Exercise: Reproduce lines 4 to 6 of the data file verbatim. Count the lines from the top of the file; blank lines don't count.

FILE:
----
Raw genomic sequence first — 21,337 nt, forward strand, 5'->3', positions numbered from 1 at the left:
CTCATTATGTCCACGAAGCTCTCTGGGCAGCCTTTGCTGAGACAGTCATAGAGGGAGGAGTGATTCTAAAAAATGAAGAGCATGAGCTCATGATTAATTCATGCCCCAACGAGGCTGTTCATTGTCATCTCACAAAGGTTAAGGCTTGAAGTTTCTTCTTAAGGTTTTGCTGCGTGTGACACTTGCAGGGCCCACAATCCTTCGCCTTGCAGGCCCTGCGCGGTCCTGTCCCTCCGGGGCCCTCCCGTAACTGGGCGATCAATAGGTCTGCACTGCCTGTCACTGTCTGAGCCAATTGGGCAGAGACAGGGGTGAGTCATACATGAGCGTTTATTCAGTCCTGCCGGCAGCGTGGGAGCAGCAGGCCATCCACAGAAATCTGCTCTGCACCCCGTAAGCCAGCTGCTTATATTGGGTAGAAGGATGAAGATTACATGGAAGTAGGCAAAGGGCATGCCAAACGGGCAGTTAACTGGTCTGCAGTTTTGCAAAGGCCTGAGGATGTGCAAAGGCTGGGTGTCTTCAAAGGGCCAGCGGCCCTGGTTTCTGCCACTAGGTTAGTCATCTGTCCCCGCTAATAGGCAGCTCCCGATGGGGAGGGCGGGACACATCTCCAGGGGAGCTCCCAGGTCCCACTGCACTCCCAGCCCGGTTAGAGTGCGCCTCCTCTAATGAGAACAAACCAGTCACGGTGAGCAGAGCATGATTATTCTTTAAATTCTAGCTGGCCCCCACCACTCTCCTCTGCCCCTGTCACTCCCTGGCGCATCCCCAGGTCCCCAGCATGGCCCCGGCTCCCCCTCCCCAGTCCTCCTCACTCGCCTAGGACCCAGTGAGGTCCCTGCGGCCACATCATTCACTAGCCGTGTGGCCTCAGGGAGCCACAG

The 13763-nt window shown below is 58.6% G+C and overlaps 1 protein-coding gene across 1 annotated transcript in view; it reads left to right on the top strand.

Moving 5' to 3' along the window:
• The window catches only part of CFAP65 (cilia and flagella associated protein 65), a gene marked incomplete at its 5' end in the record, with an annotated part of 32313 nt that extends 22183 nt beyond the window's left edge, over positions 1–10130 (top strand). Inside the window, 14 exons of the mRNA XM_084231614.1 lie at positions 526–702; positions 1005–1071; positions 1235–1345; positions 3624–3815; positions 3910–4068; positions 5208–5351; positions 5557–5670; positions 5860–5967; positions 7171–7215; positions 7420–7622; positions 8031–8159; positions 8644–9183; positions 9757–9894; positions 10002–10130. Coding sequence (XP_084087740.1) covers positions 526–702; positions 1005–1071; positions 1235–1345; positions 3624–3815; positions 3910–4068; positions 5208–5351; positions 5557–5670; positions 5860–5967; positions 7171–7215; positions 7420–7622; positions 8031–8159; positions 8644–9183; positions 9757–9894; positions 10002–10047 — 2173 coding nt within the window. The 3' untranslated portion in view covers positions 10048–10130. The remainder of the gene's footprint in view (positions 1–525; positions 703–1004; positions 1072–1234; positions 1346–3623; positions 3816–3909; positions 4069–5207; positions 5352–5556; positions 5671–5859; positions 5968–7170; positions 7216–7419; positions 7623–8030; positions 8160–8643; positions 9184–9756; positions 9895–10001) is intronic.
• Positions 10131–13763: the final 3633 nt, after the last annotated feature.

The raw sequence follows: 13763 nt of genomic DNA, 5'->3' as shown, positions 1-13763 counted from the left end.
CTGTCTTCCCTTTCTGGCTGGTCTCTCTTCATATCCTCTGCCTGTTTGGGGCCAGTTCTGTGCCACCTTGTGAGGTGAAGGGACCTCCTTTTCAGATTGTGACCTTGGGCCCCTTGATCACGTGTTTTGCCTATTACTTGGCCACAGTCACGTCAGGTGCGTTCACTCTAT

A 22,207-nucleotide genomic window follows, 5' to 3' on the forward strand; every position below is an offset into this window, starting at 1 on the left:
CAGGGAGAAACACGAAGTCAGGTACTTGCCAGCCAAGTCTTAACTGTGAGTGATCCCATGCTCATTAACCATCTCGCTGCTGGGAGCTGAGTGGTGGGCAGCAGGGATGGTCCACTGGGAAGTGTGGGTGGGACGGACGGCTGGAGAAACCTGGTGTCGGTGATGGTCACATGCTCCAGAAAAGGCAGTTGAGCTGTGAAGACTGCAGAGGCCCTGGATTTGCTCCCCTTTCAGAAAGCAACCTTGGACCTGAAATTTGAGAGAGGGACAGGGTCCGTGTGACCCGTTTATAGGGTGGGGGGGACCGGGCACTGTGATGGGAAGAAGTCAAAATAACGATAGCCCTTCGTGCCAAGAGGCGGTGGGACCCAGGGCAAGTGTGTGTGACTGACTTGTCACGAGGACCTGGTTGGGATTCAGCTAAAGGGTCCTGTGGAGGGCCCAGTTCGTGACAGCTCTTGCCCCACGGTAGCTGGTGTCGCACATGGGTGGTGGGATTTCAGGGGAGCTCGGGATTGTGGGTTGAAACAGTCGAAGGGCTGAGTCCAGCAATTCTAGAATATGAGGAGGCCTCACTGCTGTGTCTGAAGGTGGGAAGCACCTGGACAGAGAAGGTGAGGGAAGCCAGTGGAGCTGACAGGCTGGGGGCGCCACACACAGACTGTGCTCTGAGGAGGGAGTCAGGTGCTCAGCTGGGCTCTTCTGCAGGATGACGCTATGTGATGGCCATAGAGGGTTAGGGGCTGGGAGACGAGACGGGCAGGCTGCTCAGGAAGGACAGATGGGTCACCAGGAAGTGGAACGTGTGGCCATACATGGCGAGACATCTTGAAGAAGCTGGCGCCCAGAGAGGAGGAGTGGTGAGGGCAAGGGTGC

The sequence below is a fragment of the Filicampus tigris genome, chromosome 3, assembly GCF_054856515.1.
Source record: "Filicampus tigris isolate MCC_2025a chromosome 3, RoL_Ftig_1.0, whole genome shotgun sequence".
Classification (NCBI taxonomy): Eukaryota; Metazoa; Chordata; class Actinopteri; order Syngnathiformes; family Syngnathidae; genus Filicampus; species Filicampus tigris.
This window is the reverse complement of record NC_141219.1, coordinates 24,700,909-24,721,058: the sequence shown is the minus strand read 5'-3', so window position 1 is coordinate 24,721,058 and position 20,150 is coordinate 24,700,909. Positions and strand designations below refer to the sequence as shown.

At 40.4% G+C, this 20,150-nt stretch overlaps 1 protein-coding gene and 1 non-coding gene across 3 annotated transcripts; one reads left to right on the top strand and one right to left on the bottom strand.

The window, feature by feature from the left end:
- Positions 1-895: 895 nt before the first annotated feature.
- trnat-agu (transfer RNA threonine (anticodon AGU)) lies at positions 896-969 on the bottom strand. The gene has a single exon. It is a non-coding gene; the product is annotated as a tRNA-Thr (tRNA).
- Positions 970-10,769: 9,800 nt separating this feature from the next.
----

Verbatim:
Moving 5' to 3' along the window:
• The window catches only part of CFAP65 (cilia and flagella associated protein 65), a gene marked incomplete at its 5' end in the record, with an annotated part of 32313 nt that extends 22183 nt beyond the window's left edge, over positions 1–10130 (top strand). Inside the window, 14 exons of the mRNA XM_084231614.1 lie at positions 526–702; positions 1005–1071; positions 1235–1345; positions 3624–3815; positions 3910–4068; positions 5208–5351; positions 5557–5670; positions 5860–5967; positions 7171–7215; positions 7420–7622; positions 8031–8159; positions 8644–9183; positions 9757–9894; positions 10002–10130. Coding sequence (XP_084087740.1) covers positions 526–702; positions 1005–1071; positions 1235–1345; positions 3624–3815; positions 3910–4068; positions 5208–5351; positions 5557–5670; positions 5860–5967; positions 7171–7215; positions 7420–7622; positions 8031–8159; positions 8644–9183; positions 9757–9894; positions 10002–10047 — 2173 coding nt within the window. The 3' untranslated portion in view covers positions 10048–10130. The remainder of the gene's footprint in view (positions 1–525; positions 703–1004; positions 1072–1234; positions 1346–3623; positions 3816–3909; positions 4069–5207; positions 5352–5556; positions 5671–5859; positions 5968–7170; positions 7216–7419; positions 7623–8030; positions 8160–8643; positions 9184–9756; positions 9895–10001) is intronic.
• Positions 10131–13763: the final 3633 nt, after the last annotated feature.